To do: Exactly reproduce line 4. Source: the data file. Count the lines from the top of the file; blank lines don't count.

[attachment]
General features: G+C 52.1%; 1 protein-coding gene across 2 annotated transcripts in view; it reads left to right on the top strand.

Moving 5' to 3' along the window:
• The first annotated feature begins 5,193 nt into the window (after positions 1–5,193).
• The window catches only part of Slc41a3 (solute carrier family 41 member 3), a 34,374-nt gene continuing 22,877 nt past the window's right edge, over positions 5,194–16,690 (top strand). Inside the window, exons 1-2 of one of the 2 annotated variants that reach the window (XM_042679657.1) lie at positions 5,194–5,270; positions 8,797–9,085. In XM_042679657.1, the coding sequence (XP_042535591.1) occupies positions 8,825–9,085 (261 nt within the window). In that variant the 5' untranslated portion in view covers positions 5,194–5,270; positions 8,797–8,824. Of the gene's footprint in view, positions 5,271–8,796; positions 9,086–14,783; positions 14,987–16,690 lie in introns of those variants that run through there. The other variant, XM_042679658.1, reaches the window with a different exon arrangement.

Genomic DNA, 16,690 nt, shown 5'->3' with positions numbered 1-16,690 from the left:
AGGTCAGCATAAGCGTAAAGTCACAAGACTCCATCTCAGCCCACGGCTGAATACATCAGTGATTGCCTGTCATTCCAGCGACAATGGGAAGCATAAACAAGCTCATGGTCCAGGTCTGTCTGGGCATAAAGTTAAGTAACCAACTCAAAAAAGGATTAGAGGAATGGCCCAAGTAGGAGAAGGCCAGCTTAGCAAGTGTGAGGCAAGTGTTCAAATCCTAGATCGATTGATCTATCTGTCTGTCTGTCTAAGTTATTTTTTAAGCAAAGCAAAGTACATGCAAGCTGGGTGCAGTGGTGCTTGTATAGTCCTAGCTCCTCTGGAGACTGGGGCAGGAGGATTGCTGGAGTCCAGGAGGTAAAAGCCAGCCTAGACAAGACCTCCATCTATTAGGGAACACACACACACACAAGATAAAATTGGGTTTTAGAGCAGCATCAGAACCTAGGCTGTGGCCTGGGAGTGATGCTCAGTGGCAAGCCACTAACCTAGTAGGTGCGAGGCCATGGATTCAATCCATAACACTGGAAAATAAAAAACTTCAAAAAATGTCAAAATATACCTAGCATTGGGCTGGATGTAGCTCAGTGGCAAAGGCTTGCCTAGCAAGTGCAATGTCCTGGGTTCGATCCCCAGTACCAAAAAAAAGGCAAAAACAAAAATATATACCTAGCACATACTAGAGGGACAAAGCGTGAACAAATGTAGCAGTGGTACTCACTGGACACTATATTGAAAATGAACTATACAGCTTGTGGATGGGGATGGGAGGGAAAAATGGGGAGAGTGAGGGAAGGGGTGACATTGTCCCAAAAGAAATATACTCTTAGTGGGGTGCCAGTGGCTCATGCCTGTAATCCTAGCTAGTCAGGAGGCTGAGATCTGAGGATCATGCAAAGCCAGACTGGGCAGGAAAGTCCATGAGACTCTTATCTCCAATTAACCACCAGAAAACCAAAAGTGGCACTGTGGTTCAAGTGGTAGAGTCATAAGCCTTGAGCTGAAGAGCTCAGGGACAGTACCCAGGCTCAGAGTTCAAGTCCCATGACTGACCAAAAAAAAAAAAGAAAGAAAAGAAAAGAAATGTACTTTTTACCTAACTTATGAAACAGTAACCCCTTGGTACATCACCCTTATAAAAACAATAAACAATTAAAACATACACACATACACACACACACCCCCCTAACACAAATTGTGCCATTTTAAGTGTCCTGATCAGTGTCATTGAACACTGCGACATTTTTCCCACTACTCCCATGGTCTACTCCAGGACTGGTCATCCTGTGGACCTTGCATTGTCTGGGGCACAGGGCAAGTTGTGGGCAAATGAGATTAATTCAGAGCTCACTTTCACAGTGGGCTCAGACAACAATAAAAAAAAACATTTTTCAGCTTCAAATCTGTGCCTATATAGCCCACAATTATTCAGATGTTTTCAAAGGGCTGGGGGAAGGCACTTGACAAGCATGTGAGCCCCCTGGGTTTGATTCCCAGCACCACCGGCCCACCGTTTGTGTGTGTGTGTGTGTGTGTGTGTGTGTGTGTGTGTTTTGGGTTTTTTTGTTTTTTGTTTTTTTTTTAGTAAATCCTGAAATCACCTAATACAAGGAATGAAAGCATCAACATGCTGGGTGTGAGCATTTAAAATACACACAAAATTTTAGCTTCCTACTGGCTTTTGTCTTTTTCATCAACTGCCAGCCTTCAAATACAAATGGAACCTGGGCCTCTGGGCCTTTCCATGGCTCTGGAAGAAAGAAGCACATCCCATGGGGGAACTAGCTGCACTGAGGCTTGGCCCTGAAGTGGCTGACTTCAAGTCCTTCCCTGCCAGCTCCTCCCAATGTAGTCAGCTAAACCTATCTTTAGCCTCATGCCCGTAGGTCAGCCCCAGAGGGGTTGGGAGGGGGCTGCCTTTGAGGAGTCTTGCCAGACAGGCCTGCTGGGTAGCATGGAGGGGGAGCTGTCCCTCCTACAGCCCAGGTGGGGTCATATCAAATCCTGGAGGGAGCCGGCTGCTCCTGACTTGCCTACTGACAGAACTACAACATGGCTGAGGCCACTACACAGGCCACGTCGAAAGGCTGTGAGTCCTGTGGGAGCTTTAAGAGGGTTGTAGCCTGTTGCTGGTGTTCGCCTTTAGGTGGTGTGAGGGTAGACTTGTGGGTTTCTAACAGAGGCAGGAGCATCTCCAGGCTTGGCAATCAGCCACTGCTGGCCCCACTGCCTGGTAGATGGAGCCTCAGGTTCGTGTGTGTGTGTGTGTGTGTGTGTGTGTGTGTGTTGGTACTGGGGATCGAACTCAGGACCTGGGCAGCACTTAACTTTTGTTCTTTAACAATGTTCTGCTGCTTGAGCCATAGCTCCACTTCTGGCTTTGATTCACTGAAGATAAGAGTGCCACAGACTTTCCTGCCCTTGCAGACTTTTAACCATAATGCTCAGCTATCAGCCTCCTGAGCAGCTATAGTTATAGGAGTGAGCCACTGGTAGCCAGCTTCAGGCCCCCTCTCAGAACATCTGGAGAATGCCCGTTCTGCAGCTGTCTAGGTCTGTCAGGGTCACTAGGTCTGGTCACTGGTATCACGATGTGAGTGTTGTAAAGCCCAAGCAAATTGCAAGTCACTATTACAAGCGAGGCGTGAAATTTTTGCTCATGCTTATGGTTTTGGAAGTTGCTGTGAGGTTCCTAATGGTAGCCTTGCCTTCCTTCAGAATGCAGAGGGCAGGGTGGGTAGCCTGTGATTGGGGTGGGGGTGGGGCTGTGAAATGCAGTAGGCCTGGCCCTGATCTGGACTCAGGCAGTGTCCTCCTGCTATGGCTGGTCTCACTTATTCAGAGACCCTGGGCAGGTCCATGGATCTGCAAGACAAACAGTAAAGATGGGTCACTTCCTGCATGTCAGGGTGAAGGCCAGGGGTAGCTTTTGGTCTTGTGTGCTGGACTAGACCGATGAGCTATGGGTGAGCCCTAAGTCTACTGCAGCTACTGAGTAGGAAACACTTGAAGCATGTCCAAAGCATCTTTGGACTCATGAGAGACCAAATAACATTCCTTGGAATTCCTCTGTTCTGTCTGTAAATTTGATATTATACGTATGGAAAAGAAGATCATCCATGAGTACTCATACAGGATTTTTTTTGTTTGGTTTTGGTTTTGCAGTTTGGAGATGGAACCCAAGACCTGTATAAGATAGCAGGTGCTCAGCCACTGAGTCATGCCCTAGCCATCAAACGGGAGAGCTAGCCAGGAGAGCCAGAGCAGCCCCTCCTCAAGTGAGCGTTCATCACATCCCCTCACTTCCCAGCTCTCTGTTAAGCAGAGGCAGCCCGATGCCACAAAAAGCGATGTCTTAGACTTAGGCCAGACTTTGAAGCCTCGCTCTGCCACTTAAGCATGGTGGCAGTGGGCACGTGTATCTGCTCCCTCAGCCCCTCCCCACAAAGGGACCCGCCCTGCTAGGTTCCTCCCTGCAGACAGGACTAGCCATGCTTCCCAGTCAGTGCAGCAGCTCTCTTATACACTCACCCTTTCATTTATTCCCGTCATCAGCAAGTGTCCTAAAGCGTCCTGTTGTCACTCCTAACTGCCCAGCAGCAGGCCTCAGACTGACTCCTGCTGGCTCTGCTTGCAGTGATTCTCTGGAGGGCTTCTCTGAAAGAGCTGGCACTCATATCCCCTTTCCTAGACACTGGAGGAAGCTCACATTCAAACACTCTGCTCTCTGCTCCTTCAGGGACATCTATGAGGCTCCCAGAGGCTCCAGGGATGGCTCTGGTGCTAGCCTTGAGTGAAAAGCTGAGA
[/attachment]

• The window catches only part of Slc41a3 (solute carrier family 41 member 3), a 34,374-nt gene continuing 22,877 nt past the window's right edge, over positions 5,194–16,690 (top strand). Inside the window, exons 1-2 of one of the 2 annotated variants that reach the window (XM_042679657.1) lie at positions 5,194–5,270; positions 8,797–9,085. In XM_042679657.1, the coding sequence (XP_042535591.1) occupies positions 8,825–9,085 (261 nt within the window). In that variant the 5' untranslated portion in view covers positions 5,194–5,270; positions 8,797–8,824. Of the gene's footprint in view, positions 5,271–8,796; positions 9,086–14,783; positions 14,987–16,690 lie in introns of those variants that run through there. The other variant, XM_042679658.1, reaches the window with a different exon arrangement.